Andy met the woman he wanted to spend the rest of his life with in a no good bar in a no good part of town. That was something his mama held against her.
She was sitting in one corner, decked out in skin tight denim and a white wife beater under a short leather jacket pulled low enough to show that she wasn't wearing a bra, daintily sipping cheap whiskey, the plastic jug variety, and ignoring every single guy that gave her the once, twice, please-look-at-me-thrice, come-on-you-snooty-bitch-fourth over. Andy was the persistent fucker that carried on even after don't-call-the-police-eighth. She found that amusing.
The sex made his knees buckle, she wanted hard, she wanted rough and the marks she left on him made his mama think he'd been mugged and beaten.
When she thought he was sleeping she cried herself to sleep.
She looked amused. "I know. You told me." He had seen her in the corner again, about two weeks later, the sex was a distorted memory now and the bruises had faded. He wanted to feel his knees buckle again.
"You never did tell me your name." She shrugged delicately, Andy thought that maybe, years, and years ago, she had been a delicate kind of girl. Not the kind you pick up in a bar and finger in the parking lot.
"What's the point? Do we need names?" Guess not. He asked her to come out back with him, after all, now she was the kind of girl you didn't take home, but she shook her head and left with another guy. Big brute with mutton chops and a dead naked chick tattooed on his back.
Three days later, she turned up again, in a different corner this time with a black eye and finger marks all over her pretty little neck.
"Why'd you leave with him? He looked like the nasty type," he asked her curiously, motioning for the bartender to refill her whiskey jug.
She shrugged and gave him such a sad smile that his breath caught in his throat. Another glimpse of the girl she used to be, that girl wouldn't be drinking whiskey, that girl wouldn't have a mark on her. "Sometimes the meanest, scariest looking guy is the one who surprises you. I was wrong this time."
He frowned. Resisted the urge to order her some lemonade or a glass of coke. "Have you ever been right?"
She quivered, like a leaf deciding whether it will fall off the branch, then shot him a sultry smile stolen off a cheap I'll-do-it-without-condoms-for-extra Hooker. His dick hardened. "Want to get out of here?" This time she asked. This time they did it in the backseat of his car. She didn't care that passers by could see them but he kind of did.
"I think we need names now," he mumbled hopefully as he tried to surreptitiously block the window while she put her clothes back on.
She hesitated then shrugged lightly, "Rogue."
A bunch of teenagers whistled their appreciation; she winked and blew them a kiss. "Fuckers," he swore, giving them the finger. She frowned deeply. "What kind of na- where you going?"
She huffed and lent down to zip up her boots, red ones with huge heels that would make strippers think twice and made him have to tiptoe to kiss her. "Had fun Andy. Got to go now."
"Wait," he called after her, hangdog expression on his face, "when can I see-" then he stopped. Because Rogue wasn't that kind of girl, but once, she had been.
He went to the bar everyday after that, searched a whole bunch of other bars too. Finally found her in one near the town border - the Jukebox - listening to some god-awful karaoke and being felt up by the town's postman, Marty.
"What do you want Andy?" she asked, full lips turned into a little scowl. Once scowls had been foreign on her face.
"I - I …" what was he doing anyway? "I was wondering if you …" her eyes had wondered. He looked over his shoulder and saw a rough looking fella in a leather jacket, a dangerous look on his face, his short blond hair in a messy up do reminiscent of early Elvis. "Want to go out with me. Dinner?" She shot him a sigh and slid out of the booth. "Or - or a movie?"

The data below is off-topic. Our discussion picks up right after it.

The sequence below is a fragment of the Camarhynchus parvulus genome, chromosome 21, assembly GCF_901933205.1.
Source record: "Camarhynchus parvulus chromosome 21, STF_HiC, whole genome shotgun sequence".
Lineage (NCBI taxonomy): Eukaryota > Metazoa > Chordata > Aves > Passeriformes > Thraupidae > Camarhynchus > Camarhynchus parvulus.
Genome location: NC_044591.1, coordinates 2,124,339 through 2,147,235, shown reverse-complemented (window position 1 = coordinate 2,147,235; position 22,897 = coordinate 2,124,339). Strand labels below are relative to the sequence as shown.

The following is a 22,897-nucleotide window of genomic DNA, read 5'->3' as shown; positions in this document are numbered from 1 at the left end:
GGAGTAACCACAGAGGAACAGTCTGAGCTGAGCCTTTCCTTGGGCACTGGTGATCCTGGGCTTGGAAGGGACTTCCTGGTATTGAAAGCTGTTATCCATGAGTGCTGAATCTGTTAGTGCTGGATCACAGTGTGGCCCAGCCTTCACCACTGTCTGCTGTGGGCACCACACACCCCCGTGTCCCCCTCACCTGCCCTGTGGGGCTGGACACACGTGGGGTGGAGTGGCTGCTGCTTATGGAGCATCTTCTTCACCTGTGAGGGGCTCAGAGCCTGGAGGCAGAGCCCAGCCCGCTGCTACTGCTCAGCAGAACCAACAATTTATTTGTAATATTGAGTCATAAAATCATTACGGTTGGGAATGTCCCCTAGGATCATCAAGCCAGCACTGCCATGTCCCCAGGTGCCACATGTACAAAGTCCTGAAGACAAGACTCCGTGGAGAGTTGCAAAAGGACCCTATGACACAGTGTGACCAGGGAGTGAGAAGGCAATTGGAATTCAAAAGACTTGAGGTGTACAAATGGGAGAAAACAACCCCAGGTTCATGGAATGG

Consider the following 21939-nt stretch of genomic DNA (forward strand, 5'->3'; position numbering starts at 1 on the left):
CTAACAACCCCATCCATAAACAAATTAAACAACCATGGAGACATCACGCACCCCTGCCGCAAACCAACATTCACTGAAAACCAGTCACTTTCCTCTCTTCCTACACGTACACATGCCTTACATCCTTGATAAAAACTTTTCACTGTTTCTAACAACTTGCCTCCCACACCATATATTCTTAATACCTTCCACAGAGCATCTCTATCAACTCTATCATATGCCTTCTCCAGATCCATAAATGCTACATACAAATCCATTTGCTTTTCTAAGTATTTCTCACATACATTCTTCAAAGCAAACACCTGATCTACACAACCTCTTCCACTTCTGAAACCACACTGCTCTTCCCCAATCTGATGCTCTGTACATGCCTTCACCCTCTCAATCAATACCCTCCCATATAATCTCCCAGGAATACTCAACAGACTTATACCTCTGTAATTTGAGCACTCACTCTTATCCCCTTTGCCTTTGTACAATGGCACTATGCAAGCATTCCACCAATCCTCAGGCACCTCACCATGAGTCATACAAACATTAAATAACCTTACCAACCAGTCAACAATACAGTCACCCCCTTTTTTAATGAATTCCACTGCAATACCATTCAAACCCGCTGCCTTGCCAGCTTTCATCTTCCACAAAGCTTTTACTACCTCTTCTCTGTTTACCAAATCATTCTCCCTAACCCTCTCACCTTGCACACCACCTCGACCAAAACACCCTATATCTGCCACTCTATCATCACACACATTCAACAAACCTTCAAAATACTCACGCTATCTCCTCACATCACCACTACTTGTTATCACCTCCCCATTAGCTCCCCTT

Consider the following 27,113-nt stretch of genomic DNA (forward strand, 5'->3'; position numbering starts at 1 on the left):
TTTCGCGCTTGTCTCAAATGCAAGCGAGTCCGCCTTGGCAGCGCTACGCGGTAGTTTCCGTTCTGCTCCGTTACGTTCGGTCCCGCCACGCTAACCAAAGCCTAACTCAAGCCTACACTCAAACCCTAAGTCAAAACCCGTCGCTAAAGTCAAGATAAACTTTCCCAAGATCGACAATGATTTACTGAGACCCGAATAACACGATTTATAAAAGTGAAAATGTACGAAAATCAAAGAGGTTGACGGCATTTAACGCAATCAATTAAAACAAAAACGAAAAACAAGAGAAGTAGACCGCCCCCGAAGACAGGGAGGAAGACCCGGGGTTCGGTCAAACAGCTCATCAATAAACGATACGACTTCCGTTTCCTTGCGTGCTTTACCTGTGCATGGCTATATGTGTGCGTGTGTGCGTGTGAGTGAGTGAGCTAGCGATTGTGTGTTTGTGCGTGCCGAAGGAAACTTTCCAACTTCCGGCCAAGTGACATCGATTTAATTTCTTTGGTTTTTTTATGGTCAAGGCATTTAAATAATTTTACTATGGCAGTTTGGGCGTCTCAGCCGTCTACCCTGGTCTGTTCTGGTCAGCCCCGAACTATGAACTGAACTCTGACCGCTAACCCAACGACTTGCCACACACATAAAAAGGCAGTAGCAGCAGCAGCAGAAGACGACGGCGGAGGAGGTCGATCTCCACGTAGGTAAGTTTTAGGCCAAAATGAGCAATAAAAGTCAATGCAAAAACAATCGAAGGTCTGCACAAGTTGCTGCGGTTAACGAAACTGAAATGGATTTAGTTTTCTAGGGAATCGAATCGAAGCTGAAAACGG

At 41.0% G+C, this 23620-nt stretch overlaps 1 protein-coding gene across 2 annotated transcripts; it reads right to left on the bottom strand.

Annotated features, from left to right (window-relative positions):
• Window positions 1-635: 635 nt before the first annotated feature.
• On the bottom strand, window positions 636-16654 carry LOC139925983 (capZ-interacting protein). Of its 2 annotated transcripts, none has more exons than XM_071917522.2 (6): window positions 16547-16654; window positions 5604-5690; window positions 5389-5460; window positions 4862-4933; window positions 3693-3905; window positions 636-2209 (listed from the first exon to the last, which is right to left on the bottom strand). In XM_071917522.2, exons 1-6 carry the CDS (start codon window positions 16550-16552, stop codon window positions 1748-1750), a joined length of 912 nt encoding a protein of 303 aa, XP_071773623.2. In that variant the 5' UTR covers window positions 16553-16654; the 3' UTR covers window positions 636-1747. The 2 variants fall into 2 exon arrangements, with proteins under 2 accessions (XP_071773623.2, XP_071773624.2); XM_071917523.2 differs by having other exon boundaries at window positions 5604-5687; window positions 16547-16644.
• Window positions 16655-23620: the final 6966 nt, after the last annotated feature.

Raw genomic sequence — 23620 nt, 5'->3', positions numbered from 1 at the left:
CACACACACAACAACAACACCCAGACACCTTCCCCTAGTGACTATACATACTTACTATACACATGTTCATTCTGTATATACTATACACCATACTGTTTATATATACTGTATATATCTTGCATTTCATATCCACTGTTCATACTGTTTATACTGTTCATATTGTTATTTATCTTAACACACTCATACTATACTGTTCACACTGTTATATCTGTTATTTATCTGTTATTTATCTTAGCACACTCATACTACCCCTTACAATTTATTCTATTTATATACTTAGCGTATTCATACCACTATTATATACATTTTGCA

She huffed out a pitying laugh and sauntered closer to him. "Do I look like the kind of girl that goes out on dates?" Then she made her way, bold as brass, over to the dangerous guy and left with him a sentence later. A really short sentence.
Next day she was back in his bar, cigarette hanging from her lip as she took a seat next to him. "Do you smoke?" she asked, holding out a box. He shook his head.
"What happened with Blondie?" he asked, hoping he didn't sound jealous.
She grimaced and took a deep drag. She hadn't been the type to smoke. "A complete fake. Should have noticed it as soon as I saw how shiny the leather was. Just a regular Joe playing bad boy over the weekend."
"What's so wrong with Regular Joes," he asked sullenly. He was a Regular Joe. He drove a truck for a local Delivery Company.
She took another deep drag and watched him with big brown eyes that shouldn't have been witness to all the things she'd done. "… Nothing, I suppose … Why'd you ask me out?" She looked curious really, as if she couldn't figure him out.
"If you want to fuck you can just ask me." He winced. Once, she hadn't sworn. "Not like you need to woo me to get me to give up my so called virtue."
"I know. But I want to. Humour me will you?"
Her eyes narrowed as she watched him, cigarette dangling obscenely from dainty fingers more suited to poem writing or Bible turning. "Okay," she finally said.
He took her to see a romantic movie that had gotten good reviews that made her grimace and fidget, but when the girl's lover died, she went silent and her eyes got kind of wet. He wanted to ask but he knew that now she wasn't the type to answer.
"Well, want to do it again?" he asked her hopefully as they left the Cinema in silence.
She scoffed. "You want to do that again. Did you really enjoy that?"
"Yeah," he said softly.
The sneer on her lips diminished a little. "Yeah well I don't. Go meet some nice girl in a Library Andy; I don't think your parents will approve of me."
Two months passed and he gave up on her, thought she left town or maybe killed herself. She kind of looked the type. Except when he went back to the bar she was sitting in the corner again, stinking drunk and maudlin, babbling about some guy while being pawed at by another. He was a skinny looking youngster just this side of legal so Andy didn't get anything more then a few swearwords when he dragged her out of there and took her home. After all, he didn't know where she lived.
He'd already seen all of her and besides she wasn't the type of girl to care so he got her changed into a pair of his softest sweats and a new t-shirt and bundled her into bed.